***Anglophenia returns Tuesday, July 8th***
It’s Independence Day, and it’s time for a good old list: songs by American artists that were flops stateside but were big hits in the UK:
Perhaps the band was too international for American listeners, but Kid Creole and the Coconuts had a string of UK smash singles in the early ’80s. The biggest of these hits was 1982’s “Annie I’m Not Your Daddy,” a super-catchy, darkly comedic dance hit sung from the point of view of a
deadbeat father victim of “mistaken” paternity. (“If I were in your blood, then you wouldn’t be so ugly” is one of the harshest tell-offs in music history – and to a little child, no less.)
Who knew Ms. Simon, a wealthy, private-school girl-turned-FM radio pinup, could be so funky? Well, it helps that she had disco legends Chic (“Good Times,” “Le Freak”) produce this 1982 record. The American public, used to Simon’s easy-listening fare like “You’re So Vain” and “Nobody Does It Better,” didn’t bite with this one, but UK listeners made it a top 10 hit.
We all know the Celine Dion remake, but Queens-born songstress Jennifer Rush did it first and did it better in 1985. “The Power of Love” spent five weeks on top of the UK pop charts in 1985, making it the best-selling single in Britain for the year. Oddly, this radio-ready love ballad didn’t even make the top 40 in the U.S.
How did this song not become a mega-hit in the States, at the very least on R&B radio? This simply irresistible soul jam was ignored in the U.S., but the Brits ate it up: it was the tenth biggest-selling single of 1988 in the UK.
Jackson’s record company didn’t even bother releasing this as a proper single in the U.S. – it was a B-side to the track “This Time Around” – but, internationally, the plaintive “Earth Song” was a phenomenon. It spent six weeks at No. 1 in the UK and led to a classic performance at the 1996 BRIT Awards (which was infamously sabotaged by Pulp frontman Jarvis Cocker).
Singer-songwriter Tori Amos has an almost slavish fan following, yet she’s never had a top 20 hit in the U.S. In 1997, she had a surprise No. 1 in the UK with a remix of her 1997 song, “Professional Widow.”
Aaliyah’s untimely death in a 2001 plane crash was a devastating shocker for music fans. Songs like “Are You That Somebody?,” “We Need a Resolution,” and “More Than a Woman” seem to only hint at the provocative directions she was headed. The latter single was released posthumously, but it didn’t break the top 20 in the States. In the UK, however, it went to No. 1.
Some blame homophobia for this NYC-based glam band’s lack of success in their native country. Perhaps it’s a small factor, but songs like “I Don’t Feel Like Dancing,” an unapologetic homage to ’70s rock and disco, would truly seem out-of-place on hip-hop-dominated U.S. radio. The Brits, however, dig campy schtick, and “I Don’t Feel Like Dancing” spent four weeks at No. 1 in the UK in 2006.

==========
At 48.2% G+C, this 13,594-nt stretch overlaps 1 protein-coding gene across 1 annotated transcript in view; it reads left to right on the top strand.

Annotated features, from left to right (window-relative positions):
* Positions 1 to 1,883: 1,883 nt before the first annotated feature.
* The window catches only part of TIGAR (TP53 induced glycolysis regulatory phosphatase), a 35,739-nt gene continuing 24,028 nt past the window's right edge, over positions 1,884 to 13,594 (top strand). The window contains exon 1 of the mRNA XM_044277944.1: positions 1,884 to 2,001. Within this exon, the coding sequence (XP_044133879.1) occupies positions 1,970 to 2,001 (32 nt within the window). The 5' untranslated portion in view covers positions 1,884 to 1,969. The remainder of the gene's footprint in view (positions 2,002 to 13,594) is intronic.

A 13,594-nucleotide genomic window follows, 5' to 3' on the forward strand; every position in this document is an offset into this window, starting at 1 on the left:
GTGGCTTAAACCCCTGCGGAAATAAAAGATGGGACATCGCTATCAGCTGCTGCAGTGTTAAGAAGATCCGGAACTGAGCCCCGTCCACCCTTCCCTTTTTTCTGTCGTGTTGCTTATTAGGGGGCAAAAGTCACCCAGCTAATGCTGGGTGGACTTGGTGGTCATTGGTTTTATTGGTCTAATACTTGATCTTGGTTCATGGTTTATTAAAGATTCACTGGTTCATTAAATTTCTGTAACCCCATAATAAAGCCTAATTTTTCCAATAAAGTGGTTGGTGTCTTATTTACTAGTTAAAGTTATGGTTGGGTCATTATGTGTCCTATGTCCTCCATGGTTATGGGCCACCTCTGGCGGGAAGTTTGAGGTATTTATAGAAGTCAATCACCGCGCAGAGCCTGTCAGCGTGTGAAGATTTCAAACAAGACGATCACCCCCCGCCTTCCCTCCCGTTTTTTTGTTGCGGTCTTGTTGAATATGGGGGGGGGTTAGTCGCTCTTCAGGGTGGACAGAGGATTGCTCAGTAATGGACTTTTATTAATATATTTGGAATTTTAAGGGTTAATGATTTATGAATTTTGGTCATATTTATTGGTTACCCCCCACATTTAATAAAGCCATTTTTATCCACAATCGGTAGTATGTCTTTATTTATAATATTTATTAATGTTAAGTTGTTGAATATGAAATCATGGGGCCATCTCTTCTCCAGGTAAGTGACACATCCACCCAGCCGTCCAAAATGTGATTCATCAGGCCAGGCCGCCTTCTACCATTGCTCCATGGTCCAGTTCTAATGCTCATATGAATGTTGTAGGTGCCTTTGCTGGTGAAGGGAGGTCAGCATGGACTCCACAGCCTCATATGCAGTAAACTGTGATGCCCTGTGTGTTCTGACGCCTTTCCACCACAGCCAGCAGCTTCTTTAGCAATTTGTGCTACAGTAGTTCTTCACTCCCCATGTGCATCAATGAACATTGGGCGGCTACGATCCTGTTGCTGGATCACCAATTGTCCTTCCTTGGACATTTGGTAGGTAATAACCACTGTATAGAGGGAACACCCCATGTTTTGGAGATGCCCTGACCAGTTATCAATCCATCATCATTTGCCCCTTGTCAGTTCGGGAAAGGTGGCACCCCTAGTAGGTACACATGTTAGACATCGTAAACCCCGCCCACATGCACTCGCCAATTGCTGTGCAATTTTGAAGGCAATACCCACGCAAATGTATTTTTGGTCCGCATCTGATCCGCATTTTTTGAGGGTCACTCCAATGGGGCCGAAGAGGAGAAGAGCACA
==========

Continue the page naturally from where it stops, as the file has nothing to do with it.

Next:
After departing the Supremes, Diana Ross had trouble finding her footing as a solo artist in the U.S. There was no such struggle in the UK; the Brits took to her immediately, and her big 1971 ballad, “I’m Still Waiting,” went to No. 1. It wasn’t until 1973, with the chart-topping “Touch Me in the Morning,” that Ross broke through in the States.
After parting ways with Paul Simon, Art Garfunkel became something of a joke in the States – the wispy-voiced has-been with an unruly blond white-boy ‘fro. But in the UK, he became a superstar with his 1979 solo hit, “Bright Eyes.” In fact, after being featuring on the soundtrack to the film Watership Down, it became the best-selling hit in the UK for the year. Paul Simon, ironically, has never had a British No. 1 single as a solo artist.
It’s hard to imagine that this Phil Spector-produced track – long regarded as one of the great works of pop music history – topped out at No. 66 on the Billboard Hot 100. Excuse me? The Brits knew a classic when they heard one: it was Ike and Tina‘s first top five hit across the Atlantic.
This art-school experiment was a cult hit in America, but it was a surprise top five hit in the UK. Pretty astonishing for a song that’s essentially an answering machine message.
Their song “We Are Family” was a sensation in 1979, but U.S. girl group Sister Sledge were considered has-beens by 1985. However, they were just getting warmed up in the UK. They produced a number of hits in Britain throughout the ’80s and early ’90s, starting with 1985’s “Frankie,” a surprise No. 1 hit that peaked at No. 75 in the U.S.
Philly Soul stars The Stylistics
had a number of enormously popular songs in the early ’70s – “You Are Everything,” “Betcha By Golly Wow!,” “You Make Me Feel Brand New.” As their star began to fade Stateside in the mid ’70s, they were suddenly embraced in the UK. Their 1975 song, “Can’t Give You Anything (But My Love)” was a No. 1 hit in Britain but topped out at No. 51 on the Billboard Hot 100.